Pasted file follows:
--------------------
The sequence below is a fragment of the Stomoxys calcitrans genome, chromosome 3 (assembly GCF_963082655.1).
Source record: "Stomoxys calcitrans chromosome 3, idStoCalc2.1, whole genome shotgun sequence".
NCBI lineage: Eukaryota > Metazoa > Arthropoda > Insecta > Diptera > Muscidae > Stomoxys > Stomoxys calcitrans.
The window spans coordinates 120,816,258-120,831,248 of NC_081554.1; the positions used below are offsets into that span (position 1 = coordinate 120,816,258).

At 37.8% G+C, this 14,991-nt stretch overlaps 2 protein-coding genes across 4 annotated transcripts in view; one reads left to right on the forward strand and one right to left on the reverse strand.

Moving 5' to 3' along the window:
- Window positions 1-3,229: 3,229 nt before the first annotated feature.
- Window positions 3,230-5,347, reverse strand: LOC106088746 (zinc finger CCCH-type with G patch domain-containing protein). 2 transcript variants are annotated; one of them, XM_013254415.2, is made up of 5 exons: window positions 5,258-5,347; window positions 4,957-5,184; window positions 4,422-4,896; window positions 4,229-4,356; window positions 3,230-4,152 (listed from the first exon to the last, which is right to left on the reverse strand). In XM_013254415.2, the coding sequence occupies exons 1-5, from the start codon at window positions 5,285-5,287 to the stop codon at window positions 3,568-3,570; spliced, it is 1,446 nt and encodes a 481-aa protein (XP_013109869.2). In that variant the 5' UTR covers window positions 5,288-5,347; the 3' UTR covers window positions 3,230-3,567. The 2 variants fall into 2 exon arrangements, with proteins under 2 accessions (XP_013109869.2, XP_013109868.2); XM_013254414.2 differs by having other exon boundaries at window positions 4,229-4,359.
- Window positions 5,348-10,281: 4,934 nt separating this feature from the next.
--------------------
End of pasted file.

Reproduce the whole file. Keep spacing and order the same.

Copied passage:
The sequence below is a fragment of the Stomoxys calcitrans genome, chromosome 3 (assembly GCF_963082655.1).
Source record: "Stomoxys calcitrans chromosome 3, idStoCalc2.1, whole genome shotgun sequence".
NCBI lineage: Eukaryota > Metazoa > Arthropoda > Insecta > Diptera > Muscidae > Stomoxys > Stomoxys calcitrans.
The window spans coordinates 120,816,258-120,831,248 of NC_081554.1; the positions used below are offsets into that span (position 1 = coordinate 120,816,258).

At 37.8% G+C, this 14,991-nt stretch overlaps 2 protein-coding genes across 4 annotated transcripts in view; one reads left to right on the forward strand and one right to left on the reverse strand.

Moving 5' to 3' along the window:
- Window positions 1-3,229: 3,229 nt before the first annotated feature.
- Window positions 3,230-5,347, reverse strand: LOC106088746 (zinc finger CCCH-type with G patch domain-containing protein). 2 transcript variants are annotated; one of them, XM_013254415.2, is made up of 5 exons: window positions 5,258-5,347; window positions 4,957-5,184; window positions 4,422-4,896; window positions 4,229-4,356; window positions 3,230-4,152 (listed from the first exon to the last, which is right to left on the reverse strand). In XM_013254415.2, the coding sequence occupies exons 1-5, from the start codon at window positions 5,285-5,287 to the stop codon at window positions 3,568-3,570; spliced, it is 1,446 nt and encodes a 481-aa protein (XP_013109869.2). In that variant the 5' UTR covers window positions 5,288-5,347; the 3' UTR covers window positions 3,230-3,567. The 2 variants fall into 2 exon arrangements, with proteins under 2 accessions (XP_013109869.2, XP_013109868.2); XM_013254414.2 differs by having other exon boundaries at window positions 4,229-4,359.
- Window positions 5,348-10,281: 4,934 nt separating this feature from the next.